Back in 1961 when I first heard Frank Sinatra sing Sammy Cahn and Jimmy Van Heusen’s hit song, “The Second Time Around,” two thoughts came to my peri-pubescent mind: One: The image of older people falling in love, be it once, twice, or three times – and possibly even “doing it” – was a foreign and disgusting notion. Two: When and if I ever fell in love one day, it would be like what the Letterman’s same-year hit tune had concluded: “It will last forever.”
Shortly after that pithy momentary thought, I grabbed my hand ball, popped a couple sticks of Black Jack in my mouth, and proceeded outdoors to take on the cement side wall of our apartment’s building’s carport.
Fast forward to 1969. I was 17 and about to fly home to California from Milwaukee where I’d been visiting my aunt, uncle and cousins. Sitting in the “Billy Mitchell” airport lounge, my Uncle – a rather serious man who grew up having to hold his large, impoverished immigrant family together after their father dropped dead at 55 – decided to leave me with a cautionary message. “You’re getting older now, and you need to know this,” he said. “Anticipation is greater than realization.”
Over a Shirley Temple, heavy on the cherries, I thanked him for that tip. The true depth charges of its meaning did not hit me right away, but eventually, and unfortunately, it registered.
Alas, I considered his message a bummer. After all, half of the fun in being alive is not knowing what’s ahead, right? I was still young enough to believe that, and so wanted to continue.
My mostly ebullient outlook (or naiveté) was somewhat dimmed again by my mother. A strong, opinionated, and easily riled woman, Mom was a loving force on most counts, but was often depressed and bitter. We’d had some extremely difficult family circumstances. Plus, she lived daily with still-open childhood wounds. Her mother, who didn’t want a third child in 1924, tried to abort her, and (somewhat comically) let it be known on many occasions in my mother’s presence. As a result, feelings of rejection and resentment became deeply ingrained in her being.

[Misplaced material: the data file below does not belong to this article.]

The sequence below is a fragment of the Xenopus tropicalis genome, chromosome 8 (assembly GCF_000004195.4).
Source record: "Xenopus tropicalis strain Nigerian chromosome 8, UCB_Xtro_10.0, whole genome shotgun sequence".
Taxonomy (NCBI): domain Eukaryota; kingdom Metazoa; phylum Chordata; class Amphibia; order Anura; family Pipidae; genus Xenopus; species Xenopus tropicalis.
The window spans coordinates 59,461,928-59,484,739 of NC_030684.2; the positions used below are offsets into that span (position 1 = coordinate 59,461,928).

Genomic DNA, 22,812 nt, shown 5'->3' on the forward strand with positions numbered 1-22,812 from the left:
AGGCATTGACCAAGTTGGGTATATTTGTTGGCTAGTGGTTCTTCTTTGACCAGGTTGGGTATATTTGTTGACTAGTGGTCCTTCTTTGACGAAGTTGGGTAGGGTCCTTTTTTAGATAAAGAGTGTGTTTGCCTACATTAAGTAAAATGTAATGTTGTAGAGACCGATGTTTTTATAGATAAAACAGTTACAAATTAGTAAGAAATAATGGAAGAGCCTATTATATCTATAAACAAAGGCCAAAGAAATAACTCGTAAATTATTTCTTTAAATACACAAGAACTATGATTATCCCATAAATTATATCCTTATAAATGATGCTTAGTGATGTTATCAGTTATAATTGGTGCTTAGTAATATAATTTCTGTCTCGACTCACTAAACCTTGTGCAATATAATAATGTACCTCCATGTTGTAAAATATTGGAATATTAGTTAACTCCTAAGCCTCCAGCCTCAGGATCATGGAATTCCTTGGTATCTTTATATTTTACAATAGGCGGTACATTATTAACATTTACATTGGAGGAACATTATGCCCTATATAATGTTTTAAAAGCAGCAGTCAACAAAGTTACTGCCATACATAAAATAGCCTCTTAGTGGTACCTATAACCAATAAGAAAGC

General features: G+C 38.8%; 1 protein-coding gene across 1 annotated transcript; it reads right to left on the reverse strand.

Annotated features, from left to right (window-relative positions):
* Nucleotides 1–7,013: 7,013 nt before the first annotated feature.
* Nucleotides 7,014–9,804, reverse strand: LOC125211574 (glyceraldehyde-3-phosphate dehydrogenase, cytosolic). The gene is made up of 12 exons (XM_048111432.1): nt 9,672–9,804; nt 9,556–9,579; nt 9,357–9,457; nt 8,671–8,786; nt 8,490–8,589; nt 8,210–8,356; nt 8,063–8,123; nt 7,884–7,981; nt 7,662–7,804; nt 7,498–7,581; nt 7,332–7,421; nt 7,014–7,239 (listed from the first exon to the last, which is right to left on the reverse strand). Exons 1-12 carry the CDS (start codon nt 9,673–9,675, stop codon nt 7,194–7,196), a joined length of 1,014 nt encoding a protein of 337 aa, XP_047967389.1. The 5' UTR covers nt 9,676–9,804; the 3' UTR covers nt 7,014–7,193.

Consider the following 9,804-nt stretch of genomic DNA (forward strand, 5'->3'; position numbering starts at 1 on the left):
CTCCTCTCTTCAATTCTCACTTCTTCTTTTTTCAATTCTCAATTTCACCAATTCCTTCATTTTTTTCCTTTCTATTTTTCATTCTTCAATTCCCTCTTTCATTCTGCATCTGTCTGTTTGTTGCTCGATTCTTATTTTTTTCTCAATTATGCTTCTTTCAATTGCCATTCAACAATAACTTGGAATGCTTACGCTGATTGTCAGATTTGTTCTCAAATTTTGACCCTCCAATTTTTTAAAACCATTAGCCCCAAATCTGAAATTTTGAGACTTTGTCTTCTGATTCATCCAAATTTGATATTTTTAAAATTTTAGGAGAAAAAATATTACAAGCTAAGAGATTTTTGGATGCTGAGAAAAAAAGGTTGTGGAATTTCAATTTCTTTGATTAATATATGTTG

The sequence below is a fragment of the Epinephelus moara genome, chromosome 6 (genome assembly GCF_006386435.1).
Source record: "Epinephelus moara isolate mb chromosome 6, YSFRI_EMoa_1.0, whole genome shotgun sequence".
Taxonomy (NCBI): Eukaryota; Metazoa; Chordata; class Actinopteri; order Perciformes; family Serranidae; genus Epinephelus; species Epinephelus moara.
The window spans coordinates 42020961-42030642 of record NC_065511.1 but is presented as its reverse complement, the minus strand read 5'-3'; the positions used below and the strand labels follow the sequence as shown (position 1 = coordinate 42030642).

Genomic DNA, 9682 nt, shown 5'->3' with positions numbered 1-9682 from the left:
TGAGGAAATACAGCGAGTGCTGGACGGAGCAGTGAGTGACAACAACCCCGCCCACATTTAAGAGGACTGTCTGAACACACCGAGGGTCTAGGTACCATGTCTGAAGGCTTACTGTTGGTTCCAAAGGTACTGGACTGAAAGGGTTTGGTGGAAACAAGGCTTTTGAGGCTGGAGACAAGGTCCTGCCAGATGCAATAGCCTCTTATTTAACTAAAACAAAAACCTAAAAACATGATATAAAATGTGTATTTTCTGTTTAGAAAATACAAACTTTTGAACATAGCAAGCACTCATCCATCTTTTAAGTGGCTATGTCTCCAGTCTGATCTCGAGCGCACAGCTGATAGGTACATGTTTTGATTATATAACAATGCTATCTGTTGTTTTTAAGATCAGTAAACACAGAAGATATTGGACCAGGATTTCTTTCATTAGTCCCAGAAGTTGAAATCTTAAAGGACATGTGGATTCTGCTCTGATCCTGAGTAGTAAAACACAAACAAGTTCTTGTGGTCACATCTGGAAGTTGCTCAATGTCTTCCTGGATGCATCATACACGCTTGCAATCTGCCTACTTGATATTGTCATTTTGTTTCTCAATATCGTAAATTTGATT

One day, on a fittingly dark winter afternoon, as I was describing some “really fun things” I wanted to do, she flatly told me, “It’s better not to count on things happening because most of them won’t.”
It was as if my soul heard screech marks.
Being a daughter who did not question her mother’s declarations or decisions, I just let that not-so-optimistic dispatch simmer…for years.
While I have ultimately outlived my mom’s time on earth, I never quite expunged her anti-climactic memo. I realize today that throughout much of my life, I have often reinfused those two familial messages into some of my thinking, relationships, and ultimately, my impact on those around me.
It took me decades, with some serious letdowns, mistakes, and a few loves that didn’t last forever, to comprehend the impact of my own psyche…on me.
Through mature, finally-ready introspection, the wisdom of a good therapist, and even studying how others have positively traversed their own course and losses, I’ve come to a later life conclusion: My uncle and mom never meant to hurt me, but they did influence my thinking. People who are sad or angry can all too easily say things that diminish another person’s amazement of life.
Without a positive, proactive attitude, life is more about rash adaptation to circumstances, than creating them in the vision we wish to see.
Having an upbeat outlook, and making plans and decisions built on that mindset can make a tremendous difference in how you live your years.
Another bonus: It’s a legacy phenomenon. Every day that I am with my grandchild, I try to impart “wonderful thinking.” I tell her about the many fine qualities I see in her and describe the exciting and beautiful experiences she’ll have ahead. I want her to look forward to the future and navigate her course with blueprints based on great expectations. Of course, things don’t always work out as wanted. But I’d rather she have an occasional letdown to deal with, than think that the deck is pre-stacked against her. With the latter thinking, we accrue more regrets than adventures and celebrations.
“The Second Time Around,” that love song about starting over with a renewed and rosier passion, applies to more than relationships. In an abstract sense, it is a musical ode to all new beginnings.
Anticipation may at times be greater than realization, and plans may go awry, but life is filled with far more joy than disappointment. When we steer ourselves with that set point on our compass, no matter how old we are, all sorts of grand things are possible.
Diana Sevanian is a Valencia resident, longtime Signal journalist and contributor, as well as a retired R.N., adoring mother, grandmother, and dog-mother.